The low intrinsic efficacy of salmeterol and the lack of endocytosis induced by this agonist may have important clinical implications. Of interest is the observation that both of the asthma mortality epidemics in New Zealand and the United Kingdom were associated with the use of high-dose formulations of agonists of high intrinsic efficacy (39, 40). Toxicity from these drugs may result from their stimulation of nontarget tissues containing low levels of β2ARs that are not effectively stimulated by agonists of low intrinsic efficacy. Alternatively, the high degree of β2AR desensitization induced by a full agonist might result in clinically significant tachyphylaxis. For instance, formoterol, an agonist of high intrinsic efficacy, has been shown in clinical trials to provide prolonged bronchodilation in subjects with asthma, but some tachyphylaxis to its bronchodilating properties has been observed (41). Consistent with this observed receptor desensitization in clinical settings, the ability of formoterol to stimulate GRK-site phosphorylation exceeds that of salmeterol (10), and formoterol induces β-arrestin translocation and β2AR endocytosis and degradation similarly to the full agonists epinephrine and isoproterenol. Thus, agonists of low intrinsic efficacy may have advantages in the maintenance therapy of asthma and COPD (42). Such agonists cause less desensitization by virtue of their low efficacies, and salmeterol seems to have a further reduction in the component of receptor desensitization attributable to rapid endocytosis, interaction with β-arrestin, and in chronic receptor degradation. The clinical importance of these factors and the optimal level of intrinsic efficacy that achieves adequate response while minimally activating nontarget tissues and inducing desensitization remains to be determined. Furthermore, factors other than intrinsic efficacy, such as genetic variations in the β2AR and race, may contribute to the potential toxicity observed with the prolonged use of β-agonists, including salmeterol, and these need to be evaluated further in future studies (43, 44).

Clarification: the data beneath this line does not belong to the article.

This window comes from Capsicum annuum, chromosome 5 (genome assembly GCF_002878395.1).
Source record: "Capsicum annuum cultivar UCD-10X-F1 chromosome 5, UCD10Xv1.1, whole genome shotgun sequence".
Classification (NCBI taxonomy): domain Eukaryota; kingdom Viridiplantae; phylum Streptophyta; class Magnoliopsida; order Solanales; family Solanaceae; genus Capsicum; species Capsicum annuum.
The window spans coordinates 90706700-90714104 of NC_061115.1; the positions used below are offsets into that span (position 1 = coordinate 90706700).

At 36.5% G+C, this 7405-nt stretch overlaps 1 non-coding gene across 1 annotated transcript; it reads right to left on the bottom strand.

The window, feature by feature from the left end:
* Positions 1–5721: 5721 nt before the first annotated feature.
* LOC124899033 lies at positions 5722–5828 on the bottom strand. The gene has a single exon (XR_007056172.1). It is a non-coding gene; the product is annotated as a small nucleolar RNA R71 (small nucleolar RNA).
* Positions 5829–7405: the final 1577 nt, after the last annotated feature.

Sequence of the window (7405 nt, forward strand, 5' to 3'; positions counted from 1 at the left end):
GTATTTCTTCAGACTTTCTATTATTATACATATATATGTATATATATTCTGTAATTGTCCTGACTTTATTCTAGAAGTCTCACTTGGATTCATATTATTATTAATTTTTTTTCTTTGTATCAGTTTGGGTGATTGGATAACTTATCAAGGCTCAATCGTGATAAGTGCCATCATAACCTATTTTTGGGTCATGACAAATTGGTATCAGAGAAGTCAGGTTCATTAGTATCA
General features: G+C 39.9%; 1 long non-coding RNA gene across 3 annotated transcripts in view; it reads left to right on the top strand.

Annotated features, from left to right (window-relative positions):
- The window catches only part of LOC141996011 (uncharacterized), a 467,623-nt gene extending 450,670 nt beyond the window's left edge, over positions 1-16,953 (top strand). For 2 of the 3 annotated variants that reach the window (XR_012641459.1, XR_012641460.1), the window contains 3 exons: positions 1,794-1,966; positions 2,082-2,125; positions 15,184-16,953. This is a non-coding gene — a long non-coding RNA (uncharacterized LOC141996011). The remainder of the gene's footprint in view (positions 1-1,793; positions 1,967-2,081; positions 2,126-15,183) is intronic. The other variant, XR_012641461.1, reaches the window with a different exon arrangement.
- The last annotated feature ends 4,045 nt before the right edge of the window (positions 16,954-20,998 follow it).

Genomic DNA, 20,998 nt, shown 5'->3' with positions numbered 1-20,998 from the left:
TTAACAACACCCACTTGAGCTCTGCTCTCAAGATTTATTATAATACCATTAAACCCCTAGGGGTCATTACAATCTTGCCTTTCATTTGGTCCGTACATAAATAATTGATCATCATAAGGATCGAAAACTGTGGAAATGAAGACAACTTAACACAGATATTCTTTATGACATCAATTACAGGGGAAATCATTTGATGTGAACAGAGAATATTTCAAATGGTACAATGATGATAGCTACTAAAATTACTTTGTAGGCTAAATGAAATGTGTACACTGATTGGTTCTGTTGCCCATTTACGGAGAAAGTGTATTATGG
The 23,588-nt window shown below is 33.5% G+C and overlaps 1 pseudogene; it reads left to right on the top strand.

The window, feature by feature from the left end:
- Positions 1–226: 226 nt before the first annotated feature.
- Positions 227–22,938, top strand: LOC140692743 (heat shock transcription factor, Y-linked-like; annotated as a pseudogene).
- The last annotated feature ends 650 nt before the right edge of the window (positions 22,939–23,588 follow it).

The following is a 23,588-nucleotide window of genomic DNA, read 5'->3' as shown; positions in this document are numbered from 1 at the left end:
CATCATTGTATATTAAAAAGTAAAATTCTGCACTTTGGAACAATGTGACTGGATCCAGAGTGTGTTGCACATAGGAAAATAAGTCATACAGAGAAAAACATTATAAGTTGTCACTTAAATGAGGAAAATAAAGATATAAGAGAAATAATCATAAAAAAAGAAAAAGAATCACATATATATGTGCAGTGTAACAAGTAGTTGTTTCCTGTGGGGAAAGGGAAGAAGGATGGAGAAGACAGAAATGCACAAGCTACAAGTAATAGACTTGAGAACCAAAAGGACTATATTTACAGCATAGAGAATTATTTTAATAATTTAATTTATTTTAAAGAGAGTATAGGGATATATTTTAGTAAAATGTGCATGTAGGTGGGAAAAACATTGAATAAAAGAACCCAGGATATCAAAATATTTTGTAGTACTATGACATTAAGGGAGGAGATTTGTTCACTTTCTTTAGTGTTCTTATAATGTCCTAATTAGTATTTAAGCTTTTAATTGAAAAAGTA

This work was supported by National Institutes of Health grants HL64934 (R.H.M.) and GM31208 (R.B.C.) and by a grant from the American Heart Association (B.J.K.).